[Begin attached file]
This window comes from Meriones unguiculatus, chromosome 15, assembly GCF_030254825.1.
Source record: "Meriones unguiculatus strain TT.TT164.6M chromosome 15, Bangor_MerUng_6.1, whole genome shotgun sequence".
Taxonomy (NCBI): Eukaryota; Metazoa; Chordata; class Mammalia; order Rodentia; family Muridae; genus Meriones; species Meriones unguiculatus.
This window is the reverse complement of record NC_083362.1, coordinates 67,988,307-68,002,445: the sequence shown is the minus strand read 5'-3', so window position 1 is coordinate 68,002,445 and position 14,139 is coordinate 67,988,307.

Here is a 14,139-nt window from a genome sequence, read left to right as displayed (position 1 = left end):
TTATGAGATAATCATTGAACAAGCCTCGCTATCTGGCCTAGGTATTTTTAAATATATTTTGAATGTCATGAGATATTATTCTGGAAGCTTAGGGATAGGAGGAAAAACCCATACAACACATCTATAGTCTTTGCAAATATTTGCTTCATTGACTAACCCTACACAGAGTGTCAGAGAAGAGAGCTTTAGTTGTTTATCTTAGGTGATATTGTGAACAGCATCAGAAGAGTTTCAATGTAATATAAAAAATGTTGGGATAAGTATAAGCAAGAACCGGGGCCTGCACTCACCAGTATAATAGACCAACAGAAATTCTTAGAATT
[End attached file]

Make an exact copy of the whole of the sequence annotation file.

This window comes from Meriones unguiculatus, chromosome 15, assembly GCF_030254825.1.
Source record: "Meriones unguiculatus strain TT.TT164.6M chromosome 15, Bangor_MerUng_6.1, whole genome shotgun sequence".
Taxonomy (NCBI): Eukaryota; Metazoa; Chordata; class Mammalia; order Rodentia; family Muridae; genus Meriones; species Meriones unguiculatus.
This window is the reverse complement of record NC_083362.1, coordinates 67,988,307-68,002,445: the sequence shown is the minus strand read 5'-3', so window position 1 is coordinate 68,002,445 and position 14,139 is coordinate 67,988,307.

Here is a 14,139-nt window from a genome sequence, read left to right as displayed (position 1 = left end):
TTATGAGATAATCATTGAACAAGCCTCGCTATCTGGCCTAGGTATTTTTAAATATATTTTGAATGTCATGAGATATTATTCTGGAAGCTTAGGGATAGGAGGAAAAACCCATACAACACATCTATAGTCTTTGCAAATATTTGCTTCATTGACTAACCCTACACAGAGTGTCAGAGAAGAGAGCTTTAGTTGTTTATCTTAGGTGATATTGTGAACAGCATCAGAAGAGTTTCAATGTAATATAAAAAATGTTGGGATAAGTATAAGCAAGAACCGGGGCCTGCACTCACCAGTATAATAGACCAACAGAAATTCTTAGAATT